Leah Berenson
Leah Berenson
February 9, 2024 ·  4 min read

Kids with this Kind of Dad will Be Smarter, Safer, and Happier

Unsurprisingly, children need love, guidance, and presence from their parents to be happy and functional adults. Infants and toddlers benefit from having loving and involved parents, so much so that it actually impacts proper brain development. When it comes to parental importance, it’s no secret that having great mothers is key to raising successful children, but what about fathers? A term coined the ‘Father Effect‘ describes the importance of having an involved, loving, and active father in children’s lives. In fact, children with active father figures have been shown to hold down high-paying jobs, have higher IQs, and are less likely to drop out of school. The father effect is real, so much so researchers have invested countless hours into understanding how this effect impacts brain development. 

The Father Effect

Studies have shown that children with active fathers avoid self-destructive behaviors. Examples include sex with strangers, engaging in criminal activity, or underage drinking. In contrast, the father effect gives children a boost in IQ, confidence, and morality. Children with healthy and sufficient access to the father effect are also less likely to become school dropouts. In turn, setting them up for higher rates of success.

Several collections of data reflect several developmental benefits, including improved cognitive function. A study, dating back 30 years explored the psychological and cultural impacts of both parents’ involvement while growing up. The study was headed by J Kevin Nugent and published by the National Council on Family Relations in the Journal of Marriage and Family. Researchers examined the stages of pregnancy from infancy until the end of the first year. They found that children with active fathers benefitted more than those without. Additionally, children scored higher on testing and memorized details more easily.

Further Evidence Backing the Theory

Four years later, in 1995, authors M W Yogman, D Kindlon, and F Earls wrote a paper entitled ‘Father Involvement and Cognitive/Behavioral Outcomes of Preterm Infants.’ The study looked at families from urban areas that were primarily ethnically diverse or disadvantaged. The results showed younger fathers from lower-income families or who had teenage companions were less involved in their young children’s lives. Within these subgroups, improved cognitive function was seen primarily in children with active and present fathers. This led scientists to believe that an active father, or the ‘father effect,’ enhances cognitive abilities.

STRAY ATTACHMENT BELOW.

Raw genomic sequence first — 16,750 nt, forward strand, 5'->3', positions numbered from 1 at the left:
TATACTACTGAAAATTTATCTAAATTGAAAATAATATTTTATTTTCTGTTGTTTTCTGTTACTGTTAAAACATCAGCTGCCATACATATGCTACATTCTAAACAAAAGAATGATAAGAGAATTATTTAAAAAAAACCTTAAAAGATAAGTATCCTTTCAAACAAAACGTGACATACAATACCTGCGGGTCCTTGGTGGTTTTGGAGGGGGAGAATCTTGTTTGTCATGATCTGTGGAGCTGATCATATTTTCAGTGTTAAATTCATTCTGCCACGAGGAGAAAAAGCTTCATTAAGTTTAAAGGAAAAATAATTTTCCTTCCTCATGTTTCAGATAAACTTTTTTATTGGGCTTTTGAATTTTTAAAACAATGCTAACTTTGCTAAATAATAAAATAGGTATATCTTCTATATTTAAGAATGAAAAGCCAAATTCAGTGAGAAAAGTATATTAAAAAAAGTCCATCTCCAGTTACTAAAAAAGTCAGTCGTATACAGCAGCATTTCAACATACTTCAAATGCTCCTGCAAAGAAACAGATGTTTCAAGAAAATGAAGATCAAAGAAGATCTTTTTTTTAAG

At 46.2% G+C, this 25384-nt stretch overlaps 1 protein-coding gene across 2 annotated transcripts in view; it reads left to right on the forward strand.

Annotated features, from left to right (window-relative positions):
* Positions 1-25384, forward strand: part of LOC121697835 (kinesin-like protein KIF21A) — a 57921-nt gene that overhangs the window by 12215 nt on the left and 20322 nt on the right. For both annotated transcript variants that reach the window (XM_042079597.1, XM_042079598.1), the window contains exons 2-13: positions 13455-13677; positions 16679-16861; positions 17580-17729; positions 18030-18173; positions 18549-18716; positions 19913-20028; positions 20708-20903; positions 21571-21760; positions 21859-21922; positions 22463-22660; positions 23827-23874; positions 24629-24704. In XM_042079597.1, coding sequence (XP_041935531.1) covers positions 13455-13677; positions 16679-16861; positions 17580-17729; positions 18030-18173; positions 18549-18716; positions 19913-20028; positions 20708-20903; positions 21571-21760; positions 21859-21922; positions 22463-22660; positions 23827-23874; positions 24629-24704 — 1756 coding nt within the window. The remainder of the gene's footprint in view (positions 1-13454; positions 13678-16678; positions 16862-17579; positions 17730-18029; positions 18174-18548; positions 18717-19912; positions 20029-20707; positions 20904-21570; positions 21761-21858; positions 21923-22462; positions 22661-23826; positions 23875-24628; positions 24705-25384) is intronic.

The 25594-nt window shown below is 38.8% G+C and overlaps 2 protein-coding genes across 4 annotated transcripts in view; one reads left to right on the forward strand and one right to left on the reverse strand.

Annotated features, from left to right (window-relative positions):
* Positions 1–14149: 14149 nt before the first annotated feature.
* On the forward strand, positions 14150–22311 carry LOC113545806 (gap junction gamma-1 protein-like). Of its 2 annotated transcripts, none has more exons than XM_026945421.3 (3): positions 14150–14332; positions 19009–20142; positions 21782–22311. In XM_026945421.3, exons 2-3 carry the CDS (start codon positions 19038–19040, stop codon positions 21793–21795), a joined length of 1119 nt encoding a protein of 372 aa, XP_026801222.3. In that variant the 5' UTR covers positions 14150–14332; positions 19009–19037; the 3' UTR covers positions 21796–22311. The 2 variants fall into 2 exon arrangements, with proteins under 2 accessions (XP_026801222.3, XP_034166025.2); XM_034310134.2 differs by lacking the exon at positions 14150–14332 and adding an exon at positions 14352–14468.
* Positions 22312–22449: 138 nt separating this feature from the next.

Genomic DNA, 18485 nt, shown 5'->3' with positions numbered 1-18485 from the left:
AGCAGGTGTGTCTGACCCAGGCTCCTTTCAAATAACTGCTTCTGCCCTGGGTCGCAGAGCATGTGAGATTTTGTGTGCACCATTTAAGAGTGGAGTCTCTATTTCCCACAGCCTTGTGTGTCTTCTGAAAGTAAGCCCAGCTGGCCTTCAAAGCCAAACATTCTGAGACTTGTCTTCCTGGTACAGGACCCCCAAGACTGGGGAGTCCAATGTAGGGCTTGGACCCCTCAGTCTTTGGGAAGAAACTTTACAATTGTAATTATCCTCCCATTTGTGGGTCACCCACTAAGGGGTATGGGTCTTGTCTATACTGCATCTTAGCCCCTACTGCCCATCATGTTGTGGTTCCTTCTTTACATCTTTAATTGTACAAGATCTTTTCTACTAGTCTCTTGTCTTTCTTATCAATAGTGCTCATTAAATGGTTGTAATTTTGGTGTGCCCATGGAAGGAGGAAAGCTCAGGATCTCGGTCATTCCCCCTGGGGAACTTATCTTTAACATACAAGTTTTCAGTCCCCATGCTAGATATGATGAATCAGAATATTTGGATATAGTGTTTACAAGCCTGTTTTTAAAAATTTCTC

Three years after, another study was conducted, authored by K M Harris, F F Furstenberg, and J K Marmer. This time to determine the long-term impacts of having an opportunity to experience the father effect. The results yielded a positive correlation between present fathers and children’s future success, confidence, and happiness. 

2006 Studies on the Father Effect

Later, in 2006, another group of studies was conducted. Authors C Garfield and A Issaco, theorized that fathers are discouraged from active involvement in children’s health and wellness checks. Although this doesn’t impact development, it does play a role in the care that children receive. Without proper instruction from a medical professional, fathers cannot provide the necessary care to their children. A few examples may be as simple as administering Tylenol at the recommended age or as complex as understanding what effects children’s epilepsy or diabetes medication may have on appetite or energy levels. 

Another 2006 study written by authors R Ryan, A Martin, and Jeanne Brooks-Gunn, looked at toddlers ages 2-3. The study compares developemtnet in those with and without both parents playing an active role. how having both parents actively present impacts development in children ages 24-36 months. Or 2-3 year olds. The results reflected that there is no difference between cognition if a child has an active mother vs. father. On the other hand, it did show children with access to both parents had a higher overall cognitive function.

Religiously Backed

Furthermore, there is a documentary called “The Father Effect” based off a book written by John Finch and Blake Atwood. The book entitled, ‘The Father Effect: Hope and Healing From a Dad’s Absence’ addresses how to overcome the pain of growing up fatherless. Moreover, he addresses that his own father committed suiciude and also grew up fatherless. Finch and Atwood have one goal in sharing their stories; to help educate men everywhere on the importance of the father effect and actively participating in their children’s lives. Although the roots of the messages are strongly tied to religion, they are nonetheless powerful, educational, and impactful.

Essentially, several studies have looked at and compared the impact of the father effect. The results have shown that children with participation and support from both parents have improved self-esteem, mood, and cognition. The father effect has also shown to help kids navigate social behaviors like playing and interacting with peers, or other adults. Meanwhile, active fathers also tend to ensure children have more proper health and wellness care, shy away from drugs and criminal activity, and tend to pursue higher education. Therefore, making more money, getting better jobs, and overall becoming more successful.